That seems like a pretty good set of tools to have in your bag, right? One that I highly recommend is their list of example uses of LitElement, which is an amazing resource when first getting into developing web components with this highly promising base class, as well as on days when your memory just won’t serve to lead you to the design pattern you’re looking to apply. More applicable to my current goal of building a To-Do application is a set of generators that get you started fast or accelerate an already started web component development process in all the best ways. Built from a number of their sub-generators, one of the newest open-wc offerings is a starter app. By default, it gets an expansive webpack config structured both for development and building for production, modern linting tools powered by Prettier and ES Lint, and a pre-structured Karma testing harness. Before I’ve even started I’ve already started to check off two of my targets for this project: web component-based UI and unit testing. The linting just comes for free (and is strict in all the right places), which is even better!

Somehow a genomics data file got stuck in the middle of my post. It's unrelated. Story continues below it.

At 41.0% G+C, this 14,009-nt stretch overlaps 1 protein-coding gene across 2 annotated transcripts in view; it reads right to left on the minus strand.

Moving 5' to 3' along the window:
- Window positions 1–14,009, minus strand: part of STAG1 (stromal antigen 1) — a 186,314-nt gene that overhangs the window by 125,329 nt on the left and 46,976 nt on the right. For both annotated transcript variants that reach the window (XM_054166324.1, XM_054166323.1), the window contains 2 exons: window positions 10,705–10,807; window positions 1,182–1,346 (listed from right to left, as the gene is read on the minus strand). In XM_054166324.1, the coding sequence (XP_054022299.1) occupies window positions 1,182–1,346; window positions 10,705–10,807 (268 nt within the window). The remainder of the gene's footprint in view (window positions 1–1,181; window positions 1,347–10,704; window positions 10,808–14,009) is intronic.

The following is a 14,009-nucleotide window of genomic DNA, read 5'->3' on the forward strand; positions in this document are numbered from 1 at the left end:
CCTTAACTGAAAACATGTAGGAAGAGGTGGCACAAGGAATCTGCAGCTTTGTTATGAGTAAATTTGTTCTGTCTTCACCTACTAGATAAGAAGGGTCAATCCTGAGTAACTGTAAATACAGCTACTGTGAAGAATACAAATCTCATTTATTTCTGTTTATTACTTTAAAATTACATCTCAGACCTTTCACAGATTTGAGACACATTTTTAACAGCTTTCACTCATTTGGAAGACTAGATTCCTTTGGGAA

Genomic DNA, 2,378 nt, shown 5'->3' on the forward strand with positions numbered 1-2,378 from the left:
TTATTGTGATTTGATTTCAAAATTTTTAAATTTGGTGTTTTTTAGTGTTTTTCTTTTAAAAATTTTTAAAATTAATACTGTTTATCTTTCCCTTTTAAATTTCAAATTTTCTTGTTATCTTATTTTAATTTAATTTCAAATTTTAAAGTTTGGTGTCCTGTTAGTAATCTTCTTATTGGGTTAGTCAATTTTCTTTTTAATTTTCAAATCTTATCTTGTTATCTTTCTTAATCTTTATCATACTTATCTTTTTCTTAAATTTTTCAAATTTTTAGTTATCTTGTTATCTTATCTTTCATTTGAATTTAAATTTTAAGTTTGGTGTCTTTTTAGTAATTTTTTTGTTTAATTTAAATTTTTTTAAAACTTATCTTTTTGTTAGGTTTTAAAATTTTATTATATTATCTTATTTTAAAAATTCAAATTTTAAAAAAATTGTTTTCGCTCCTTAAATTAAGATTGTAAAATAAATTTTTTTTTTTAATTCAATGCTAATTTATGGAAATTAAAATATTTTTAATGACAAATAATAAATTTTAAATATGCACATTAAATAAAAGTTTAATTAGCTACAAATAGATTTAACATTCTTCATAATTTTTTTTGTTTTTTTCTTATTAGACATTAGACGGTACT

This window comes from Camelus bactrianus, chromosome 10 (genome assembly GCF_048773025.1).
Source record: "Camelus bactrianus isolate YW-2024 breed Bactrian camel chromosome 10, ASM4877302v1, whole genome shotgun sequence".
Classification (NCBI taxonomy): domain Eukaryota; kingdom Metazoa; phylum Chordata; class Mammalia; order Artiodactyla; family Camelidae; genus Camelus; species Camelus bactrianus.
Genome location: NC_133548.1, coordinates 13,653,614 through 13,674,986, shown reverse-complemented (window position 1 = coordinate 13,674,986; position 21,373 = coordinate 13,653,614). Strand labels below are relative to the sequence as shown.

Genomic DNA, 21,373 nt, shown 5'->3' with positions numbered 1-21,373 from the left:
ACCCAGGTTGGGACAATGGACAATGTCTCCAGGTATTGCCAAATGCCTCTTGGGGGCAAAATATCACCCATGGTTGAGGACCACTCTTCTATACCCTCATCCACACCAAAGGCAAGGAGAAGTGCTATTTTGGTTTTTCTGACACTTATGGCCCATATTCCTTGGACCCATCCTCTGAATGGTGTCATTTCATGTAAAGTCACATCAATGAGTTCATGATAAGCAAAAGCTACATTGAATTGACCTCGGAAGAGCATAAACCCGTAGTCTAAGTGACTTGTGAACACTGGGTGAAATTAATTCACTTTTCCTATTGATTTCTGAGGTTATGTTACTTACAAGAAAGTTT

What I did...

git clone https://github.com/open-wc/open-wc-starter-app.git
cd open-wc-starter-app

yarn install
yarn start

What you can do (because it’s been a couple of weeks, which is like a whole year in frontend development, so things got easier!)...

$ npm init open-wc
npx: installed 14 in 4.378s
What would you like to do today?
    > Scaffold a new project
What would you like to scaffold?
Note: Content will be written in a new folder.
    > Starter App
Give it a tag name (min two words separated by dashes) to-do-app

I’m lazy, as you’ll see more of later, so I’d highly suggest the second approach as it gets your new directory, starter app, and npm install handled all in one command. It even reminds you at the end what’s next to get the generated code running: